The cost of the Age Pension to the economy is predicted to fall in the next few decades as the superannuation sector ‘matures’.
Treasurer Jim Chalmers will today release the Intergenerational Report, which predicts that age and service pension costs will fall from about 2.3 per cent of the economy in 2022-23 to 2 per cent by the early 2060s, despite the ageing population.
The decline in pension costs is being attributed to the maturing superannuation system, which began in 1991.
But while Age Pension costs are expected to fall, superannuation tax concessions are projected to rise substantially as a proportion of the GDP, from about 1.9 per cent in 2022-23 to 2.4 per cent in 2062-63.
It is predicted that these concessions will overtake spending on the Age Pension in the 2040s.
The ABC news claims health, aged care, NDIS, defence and interest payments on debt will account for almost half of federal government spending in 40 years’ time. These segments currently account for one-third of federal spending.
The predicted increase is partially being blamed on an ageing population, with the report estimating costs for this sector accounting for 40 per cent of the increase.
The report estimates the number of people aged over 65 will be about nine million in the 2060s. There were 4.4 million people aged over 65 in the 2021 census.
It also estimates the population will swell to about 40.5 million, or about 13.8 million more than the current population. That may seem a lot, but the growth rate will be the slowest in Australian history since federation.
“The projected growth in spending reflects growing cost pressures and demand for public services as the population ages as well as improvements in the quality of care, including from new health technologies and treatments,” an extract from the report says.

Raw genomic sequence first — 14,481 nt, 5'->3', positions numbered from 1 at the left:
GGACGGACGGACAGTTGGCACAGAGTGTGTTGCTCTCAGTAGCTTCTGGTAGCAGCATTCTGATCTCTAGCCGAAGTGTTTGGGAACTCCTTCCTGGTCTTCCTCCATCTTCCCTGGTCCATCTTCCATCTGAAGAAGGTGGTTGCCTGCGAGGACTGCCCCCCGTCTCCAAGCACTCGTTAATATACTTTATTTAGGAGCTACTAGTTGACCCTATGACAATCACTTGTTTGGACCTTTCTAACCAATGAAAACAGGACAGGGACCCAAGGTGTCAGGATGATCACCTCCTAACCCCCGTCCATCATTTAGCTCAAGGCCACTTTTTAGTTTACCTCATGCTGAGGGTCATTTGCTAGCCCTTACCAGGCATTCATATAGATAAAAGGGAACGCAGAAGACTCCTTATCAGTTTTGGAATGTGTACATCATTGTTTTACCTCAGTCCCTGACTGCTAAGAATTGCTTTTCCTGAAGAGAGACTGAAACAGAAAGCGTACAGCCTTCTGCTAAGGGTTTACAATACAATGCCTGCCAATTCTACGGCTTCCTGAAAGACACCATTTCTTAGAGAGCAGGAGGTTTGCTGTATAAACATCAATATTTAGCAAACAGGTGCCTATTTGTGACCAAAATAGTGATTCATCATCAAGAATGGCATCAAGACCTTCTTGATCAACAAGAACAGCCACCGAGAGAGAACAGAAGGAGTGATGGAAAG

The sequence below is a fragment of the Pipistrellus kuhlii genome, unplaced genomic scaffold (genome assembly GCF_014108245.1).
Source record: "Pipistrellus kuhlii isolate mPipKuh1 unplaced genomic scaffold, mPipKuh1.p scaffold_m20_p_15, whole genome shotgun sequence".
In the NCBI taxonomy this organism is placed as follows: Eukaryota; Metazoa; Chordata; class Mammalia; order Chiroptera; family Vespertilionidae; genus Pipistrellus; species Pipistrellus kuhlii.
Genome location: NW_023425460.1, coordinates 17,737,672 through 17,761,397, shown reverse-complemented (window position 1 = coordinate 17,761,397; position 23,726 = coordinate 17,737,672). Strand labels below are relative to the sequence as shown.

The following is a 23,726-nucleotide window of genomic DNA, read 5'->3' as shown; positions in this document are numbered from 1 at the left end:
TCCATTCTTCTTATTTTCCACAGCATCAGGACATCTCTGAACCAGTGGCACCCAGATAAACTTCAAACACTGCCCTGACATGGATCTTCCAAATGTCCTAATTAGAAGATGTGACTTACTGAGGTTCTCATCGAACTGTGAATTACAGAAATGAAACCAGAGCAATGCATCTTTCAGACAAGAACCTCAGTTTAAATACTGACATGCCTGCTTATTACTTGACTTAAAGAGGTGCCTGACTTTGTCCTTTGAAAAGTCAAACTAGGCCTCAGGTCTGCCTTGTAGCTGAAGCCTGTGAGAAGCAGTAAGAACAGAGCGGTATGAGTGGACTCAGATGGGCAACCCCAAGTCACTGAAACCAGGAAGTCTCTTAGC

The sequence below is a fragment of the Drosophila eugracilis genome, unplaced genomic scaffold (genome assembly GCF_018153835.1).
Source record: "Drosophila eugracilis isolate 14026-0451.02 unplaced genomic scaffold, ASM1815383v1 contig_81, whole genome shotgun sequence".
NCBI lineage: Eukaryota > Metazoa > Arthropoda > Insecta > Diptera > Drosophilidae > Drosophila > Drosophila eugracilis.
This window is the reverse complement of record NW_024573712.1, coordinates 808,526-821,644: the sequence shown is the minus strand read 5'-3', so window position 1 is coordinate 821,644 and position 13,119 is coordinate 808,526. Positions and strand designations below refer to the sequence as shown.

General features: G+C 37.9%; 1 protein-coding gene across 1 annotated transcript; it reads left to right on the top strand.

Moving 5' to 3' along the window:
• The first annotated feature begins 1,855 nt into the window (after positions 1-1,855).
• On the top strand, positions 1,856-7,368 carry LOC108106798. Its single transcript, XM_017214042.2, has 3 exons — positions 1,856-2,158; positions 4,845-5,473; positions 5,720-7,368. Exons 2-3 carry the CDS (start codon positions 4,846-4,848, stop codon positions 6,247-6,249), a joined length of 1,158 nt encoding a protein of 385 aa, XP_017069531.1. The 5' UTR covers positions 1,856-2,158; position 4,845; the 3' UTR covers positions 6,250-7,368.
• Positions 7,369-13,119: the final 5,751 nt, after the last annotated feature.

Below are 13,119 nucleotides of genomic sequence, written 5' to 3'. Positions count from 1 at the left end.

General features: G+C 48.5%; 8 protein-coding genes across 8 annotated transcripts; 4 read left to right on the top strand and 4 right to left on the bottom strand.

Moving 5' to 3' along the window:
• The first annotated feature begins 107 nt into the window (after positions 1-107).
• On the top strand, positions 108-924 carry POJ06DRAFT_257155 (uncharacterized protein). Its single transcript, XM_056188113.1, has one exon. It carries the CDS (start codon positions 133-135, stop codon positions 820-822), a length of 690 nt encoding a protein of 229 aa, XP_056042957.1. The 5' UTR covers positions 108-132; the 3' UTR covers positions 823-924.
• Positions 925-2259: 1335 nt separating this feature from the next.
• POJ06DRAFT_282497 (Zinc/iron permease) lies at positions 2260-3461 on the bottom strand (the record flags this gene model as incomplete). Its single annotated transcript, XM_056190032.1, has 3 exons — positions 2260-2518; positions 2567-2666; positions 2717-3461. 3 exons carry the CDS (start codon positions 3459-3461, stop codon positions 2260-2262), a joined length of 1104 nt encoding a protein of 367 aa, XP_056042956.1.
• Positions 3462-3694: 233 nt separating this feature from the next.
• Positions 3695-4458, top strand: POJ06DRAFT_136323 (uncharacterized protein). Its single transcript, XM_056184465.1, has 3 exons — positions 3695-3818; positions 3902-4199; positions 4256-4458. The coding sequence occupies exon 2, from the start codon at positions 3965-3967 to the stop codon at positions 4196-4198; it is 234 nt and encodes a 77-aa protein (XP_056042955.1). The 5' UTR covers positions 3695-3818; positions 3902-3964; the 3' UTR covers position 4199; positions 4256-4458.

Shift in society
“While health spending is growing more slowly than NDIS, aged care or interest payments, it represents a larger share of total spending.
“As a result, health spending is expected to increase the most as a share of GDP over the next 40 years.”
Dr Chalmers said the ageing population would be “one of the most prominent shifts in society” in the next 40 years.
“Our care economy will become an even more central focus in the decades ahead,” he said in a statement.
“Whether it’s healthcare, aged care, disabilities or early childhood education, we’ll need more well-trained workers to meet the growing demand for quality care over the next 40 years.
“The care sector is where the lion’s share of opportunities in our economy will be created and we want to make sure we grab this opportunity with both hands.”
Replying to the report, a major service provider says Australia is “far from where we need to be” to meet the expected demand in the care and aged sectors.
Benevolent Society chief executive Lin Hatfield Dodds said the sector was “overworked, underfunded and overdue for structural reform”.
“We need a workforce that is paid decently and knows it is valued – it’s essential to providing quality services,” Ms Hatfield Dodds said.
“Currently, the care and support sector struggles to attract and retain sufficient workers to meet the needs of people receiving support services through the NDIS, aged care and early childhood education and care systems.
“Elevating the needs of the care and support economy – which are the needs of Australians – is a national priority.”
The Intergenerational Report expects the care economy will account for 15 per cent of GDP by 2062-63, up from 8 per cent in 2022-23.
Are you surprised that Age Pension costs are expected to decline despite an ageing population? How do you think the government should fund aged care? Why not share your opinion in the comments section below?